How long does it take for a ‘no-fault’ divorce?

The process will introduce a new minimum ‘waiting time’ of 20 weeks from application to proceedings with the divorce, in order to ensure that parties do not proceed lightly with the decision.  This ‘period of reflection’ will allow couples to make attempts to save the marriage, should they wish to do so, and prevent hasty decisions.  In total, the process will take a minimum of 6 months.

The restriction on applying for a divorce within 1 year of getting married remains.

How do I get a ‘no-fault’ divorce?

In order to petition for a ‘no-fault’ divorce, either individually or together, you will need to wait until the introduction of the new Divorce, Dissolution and Separation Act 2020 comes into force on 6 April 2022.  However, divorcing parties can still petition for divorce under the current legislation by not attributing fault if they have been separated for over 2 years (and both agree to the divorce) or if they have been separated for over 5 years.

Could a ‘no-fault’ divorce affect the outcome for my finances or my children?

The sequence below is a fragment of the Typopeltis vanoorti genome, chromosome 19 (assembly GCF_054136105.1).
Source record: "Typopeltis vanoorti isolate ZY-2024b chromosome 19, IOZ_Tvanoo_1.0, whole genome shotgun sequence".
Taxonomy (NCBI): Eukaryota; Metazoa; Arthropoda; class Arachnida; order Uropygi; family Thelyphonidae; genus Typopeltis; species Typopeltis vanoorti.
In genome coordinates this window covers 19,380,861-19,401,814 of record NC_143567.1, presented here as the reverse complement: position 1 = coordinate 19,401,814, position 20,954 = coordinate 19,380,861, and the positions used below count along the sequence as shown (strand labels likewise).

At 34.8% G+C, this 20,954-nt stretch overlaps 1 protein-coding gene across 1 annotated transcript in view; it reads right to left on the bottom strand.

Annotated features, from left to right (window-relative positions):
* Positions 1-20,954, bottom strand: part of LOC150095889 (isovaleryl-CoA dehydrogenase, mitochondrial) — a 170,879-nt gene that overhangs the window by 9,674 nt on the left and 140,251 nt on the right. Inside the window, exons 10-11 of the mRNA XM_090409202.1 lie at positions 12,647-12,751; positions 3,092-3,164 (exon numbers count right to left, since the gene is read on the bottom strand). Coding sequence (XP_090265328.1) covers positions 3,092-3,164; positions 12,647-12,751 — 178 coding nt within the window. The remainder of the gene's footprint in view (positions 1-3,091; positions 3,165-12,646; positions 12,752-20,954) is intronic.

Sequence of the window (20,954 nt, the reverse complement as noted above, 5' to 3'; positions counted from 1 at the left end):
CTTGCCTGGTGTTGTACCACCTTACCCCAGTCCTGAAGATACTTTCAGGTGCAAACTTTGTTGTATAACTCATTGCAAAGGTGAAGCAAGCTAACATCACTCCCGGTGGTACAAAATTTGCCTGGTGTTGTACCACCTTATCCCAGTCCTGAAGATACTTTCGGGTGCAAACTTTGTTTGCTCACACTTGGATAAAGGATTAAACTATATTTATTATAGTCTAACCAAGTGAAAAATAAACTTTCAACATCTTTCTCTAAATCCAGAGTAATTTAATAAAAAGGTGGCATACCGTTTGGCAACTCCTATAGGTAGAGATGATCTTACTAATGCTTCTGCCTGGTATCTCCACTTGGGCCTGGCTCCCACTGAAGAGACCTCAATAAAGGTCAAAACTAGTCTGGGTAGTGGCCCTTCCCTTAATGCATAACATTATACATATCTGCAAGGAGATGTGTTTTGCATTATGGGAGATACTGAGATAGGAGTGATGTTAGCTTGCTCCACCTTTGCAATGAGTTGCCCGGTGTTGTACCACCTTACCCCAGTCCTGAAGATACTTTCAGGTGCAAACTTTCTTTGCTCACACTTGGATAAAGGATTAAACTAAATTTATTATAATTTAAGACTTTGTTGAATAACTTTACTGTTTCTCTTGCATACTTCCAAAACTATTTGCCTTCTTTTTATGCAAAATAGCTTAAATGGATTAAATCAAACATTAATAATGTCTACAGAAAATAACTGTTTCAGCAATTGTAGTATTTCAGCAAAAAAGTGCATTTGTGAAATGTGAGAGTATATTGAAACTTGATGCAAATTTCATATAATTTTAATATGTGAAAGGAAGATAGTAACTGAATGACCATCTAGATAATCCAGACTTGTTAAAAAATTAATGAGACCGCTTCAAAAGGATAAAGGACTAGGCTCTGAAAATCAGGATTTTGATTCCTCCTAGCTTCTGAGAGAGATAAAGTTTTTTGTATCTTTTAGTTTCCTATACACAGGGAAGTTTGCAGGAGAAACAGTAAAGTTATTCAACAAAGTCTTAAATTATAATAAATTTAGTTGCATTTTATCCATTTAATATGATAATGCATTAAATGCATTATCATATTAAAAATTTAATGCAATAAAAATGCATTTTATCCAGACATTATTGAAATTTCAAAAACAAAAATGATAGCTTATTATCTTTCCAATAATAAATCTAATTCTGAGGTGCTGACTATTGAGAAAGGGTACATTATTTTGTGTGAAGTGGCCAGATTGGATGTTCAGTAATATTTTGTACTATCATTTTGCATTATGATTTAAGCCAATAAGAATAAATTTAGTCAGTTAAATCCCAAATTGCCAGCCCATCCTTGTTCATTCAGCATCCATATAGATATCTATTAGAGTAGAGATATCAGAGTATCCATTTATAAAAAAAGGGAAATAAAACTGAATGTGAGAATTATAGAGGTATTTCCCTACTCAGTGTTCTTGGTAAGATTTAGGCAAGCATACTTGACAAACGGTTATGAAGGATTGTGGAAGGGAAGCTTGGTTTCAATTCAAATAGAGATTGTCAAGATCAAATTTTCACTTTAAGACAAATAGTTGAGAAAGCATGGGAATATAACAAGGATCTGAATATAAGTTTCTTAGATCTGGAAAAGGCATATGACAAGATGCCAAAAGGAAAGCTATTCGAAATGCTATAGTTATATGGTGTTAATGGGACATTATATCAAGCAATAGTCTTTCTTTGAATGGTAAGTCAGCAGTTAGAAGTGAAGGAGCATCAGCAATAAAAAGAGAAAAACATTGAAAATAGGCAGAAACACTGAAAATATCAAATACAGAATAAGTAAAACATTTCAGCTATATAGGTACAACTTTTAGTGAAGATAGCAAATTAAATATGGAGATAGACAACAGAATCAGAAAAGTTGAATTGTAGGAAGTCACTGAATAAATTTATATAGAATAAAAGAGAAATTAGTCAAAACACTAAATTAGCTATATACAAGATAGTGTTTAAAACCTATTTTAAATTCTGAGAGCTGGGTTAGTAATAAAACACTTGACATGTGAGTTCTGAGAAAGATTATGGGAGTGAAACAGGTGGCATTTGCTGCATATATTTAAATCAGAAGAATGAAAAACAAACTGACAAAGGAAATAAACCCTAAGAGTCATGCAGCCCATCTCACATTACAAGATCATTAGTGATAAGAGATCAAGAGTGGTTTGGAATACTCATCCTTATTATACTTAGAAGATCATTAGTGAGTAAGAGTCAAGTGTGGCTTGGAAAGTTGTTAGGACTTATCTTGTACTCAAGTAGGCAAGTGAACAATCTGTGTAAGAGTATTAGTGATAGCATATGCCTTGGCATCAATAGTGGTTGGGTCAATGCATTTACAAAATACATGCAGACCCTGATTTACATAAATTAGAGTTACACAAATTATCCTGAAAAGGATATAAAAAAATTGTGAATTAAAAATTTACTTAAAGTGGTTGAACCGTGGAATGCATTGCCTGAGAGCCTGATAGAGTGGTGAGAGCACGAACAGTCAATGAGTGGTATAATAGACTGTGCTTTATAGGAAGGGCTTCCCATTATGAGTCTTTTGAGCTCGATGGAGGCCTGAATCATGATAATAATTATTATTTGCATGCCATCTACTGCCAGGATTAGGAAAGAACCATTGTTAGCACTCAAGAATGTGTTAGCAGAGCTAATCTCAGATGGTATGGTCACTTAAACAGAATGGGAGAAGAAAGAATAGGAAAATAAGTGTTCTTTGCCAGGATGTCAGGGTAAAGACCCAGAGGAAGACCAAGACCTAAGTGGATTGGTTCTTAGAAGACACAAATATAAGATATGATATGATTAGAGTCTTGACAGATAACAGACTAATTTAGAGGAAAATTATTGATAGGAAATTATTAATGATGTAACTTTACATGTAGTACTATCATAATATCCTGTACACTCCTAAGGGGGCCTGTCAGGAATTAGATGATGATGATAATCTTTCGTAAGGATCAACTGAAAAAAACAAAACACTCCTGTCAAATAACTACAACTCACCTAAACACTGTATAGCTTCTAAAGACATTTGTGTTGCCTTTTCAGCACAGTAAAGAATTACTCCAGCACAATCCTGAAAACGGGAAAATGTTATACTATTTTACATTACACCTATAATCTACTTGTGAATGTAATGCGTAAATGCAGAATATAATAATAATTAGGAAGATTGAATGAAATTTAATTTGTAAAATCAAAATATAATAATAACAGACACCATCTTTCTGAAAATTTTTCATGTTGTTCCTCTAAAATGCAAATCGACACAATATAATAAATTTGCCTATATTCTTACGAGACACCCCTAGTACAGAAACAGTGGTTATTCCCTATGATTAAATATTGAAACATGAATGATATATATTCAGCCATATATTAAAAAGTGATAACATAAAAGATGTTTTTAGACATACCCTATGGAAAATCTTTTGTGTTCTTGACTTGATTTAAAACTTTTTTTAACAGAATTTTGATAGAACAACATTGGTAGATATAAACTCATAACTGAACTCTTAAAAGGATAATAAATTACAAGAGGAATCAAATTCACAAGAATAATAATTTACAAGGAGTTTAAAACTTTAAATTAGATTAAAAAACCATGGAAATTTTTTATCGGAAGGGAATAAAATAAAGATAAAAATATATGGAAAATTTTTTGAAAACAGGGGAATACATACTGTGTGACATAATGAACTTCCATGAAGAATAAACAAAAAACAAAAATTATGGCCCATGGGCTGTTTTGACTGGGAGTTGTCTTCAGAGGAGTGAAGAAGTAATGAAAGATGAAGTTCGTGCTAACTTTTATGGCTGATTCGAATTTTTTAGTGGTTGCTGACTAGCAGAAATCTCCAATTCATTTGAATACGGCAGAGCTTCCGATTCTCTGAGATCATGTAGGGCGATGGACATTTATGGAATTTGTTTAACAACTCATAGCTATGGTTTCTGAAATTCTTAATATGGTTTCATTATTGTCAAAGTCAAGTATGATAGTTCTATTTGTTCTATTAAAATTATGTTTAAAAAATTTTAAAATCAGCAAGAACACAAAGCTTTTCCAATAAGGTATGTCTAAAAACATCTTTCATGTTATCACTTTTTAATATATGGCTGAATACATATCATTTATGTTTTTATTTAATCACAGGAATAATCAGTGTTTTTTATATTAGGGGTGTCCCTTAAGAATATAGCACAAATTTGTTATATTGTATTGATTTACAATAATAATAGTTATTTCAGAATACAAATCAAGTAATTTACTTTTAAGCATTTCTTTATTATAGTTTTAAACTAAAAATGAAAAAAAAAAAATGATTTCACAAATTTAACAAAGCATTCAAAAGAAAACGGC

No – the current legislation in governing the division of matrimonial finances (primarily Section 25 of the Matrimonial Causes Act 1973) and the current legislation governing when, where and how often a child shall spend time with each parent (the Children Act 1989) will remain in force governing the legal processes and outcomes of matters concerning financial settlement and child arrangements.  The decision of the parties as to how to proceed with their divorce or dissolution of civil partnership, be it by way of a ‘no-fault’ divorce or other, will (except for extreme cases) have no negative bearing on matrimonial finances or children.  Indeed, the parties deciding together to obtain a ‘no-fault’ divorce and thus avoiding apportioning blame may well foster a more harmonious outlook in respect of finances and children.

Do I need a lawyer for a no-fault divorce?